8 McCarthy, Gavan (1956- )
Date Range: 17 September 1956 -

When Rebe Taylor approached Gavan about collaborating on this project he was the Director of the Australian Science and Technology Heritage Centre (Austehc), in the Department of History and Philosophy of Science at the University of Melbourne. Subsequently, in 2007, Austehc transmuted into the eScholarship Research Centre in Information Services at the University. Gavan commenced work in the archives realm in 1978 and became a professional member of the Australian Society of Archivists in 1985. He has a continuing interest in the archives of research and researchers and the uses of digital technologies in enabling these materials to reach wide audiences.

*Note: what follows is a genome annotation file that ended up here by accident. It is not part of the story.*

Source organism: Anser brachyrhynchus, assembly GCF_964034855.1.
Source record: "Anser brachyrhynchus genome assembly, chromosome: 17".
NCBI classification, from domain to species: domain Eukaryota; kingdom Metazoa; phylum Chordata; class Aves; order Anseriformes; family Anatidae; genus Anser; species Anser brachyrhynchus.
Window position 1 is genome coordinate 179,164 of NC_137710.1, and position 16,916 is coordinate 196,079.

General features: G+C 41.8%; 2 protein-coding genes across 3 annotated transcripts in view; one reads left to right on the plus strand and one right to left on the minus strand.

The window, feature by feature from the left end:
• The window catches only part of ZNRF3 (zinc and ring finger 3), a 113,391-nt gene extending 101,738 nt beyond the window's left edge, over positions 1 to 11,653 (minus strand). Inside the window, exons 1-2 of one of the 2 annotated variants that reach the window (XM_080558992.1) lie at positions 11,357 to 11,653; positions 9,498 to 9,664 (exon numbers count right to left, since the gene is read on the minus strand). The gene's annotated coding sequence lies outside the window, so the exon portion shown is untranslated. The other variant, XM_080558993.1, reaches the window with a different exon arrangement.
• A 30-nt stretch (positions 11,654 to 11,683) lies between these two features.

9 Jones, Michael (1976- )
Date Range: 8 September 1976 -

Michael Jones became involved in work on the Westlake project in the second half of 2009. Since this time he has provided advice on archival description, and has worked on both proofing and editing the guide content and working on the guide's HTML pages and stylesheets. In addition, Michael spent a week in Oxford in November 2010 digitising and listing the Westlake papers held by the Oxford University Museum of Natural History.

Michael commenced work as an archivist at the University of Melbourne's eScholarship Research Centre in 2008.

10 eScholarship Research Centre
The University of Melbourne
Date Range: 2007 -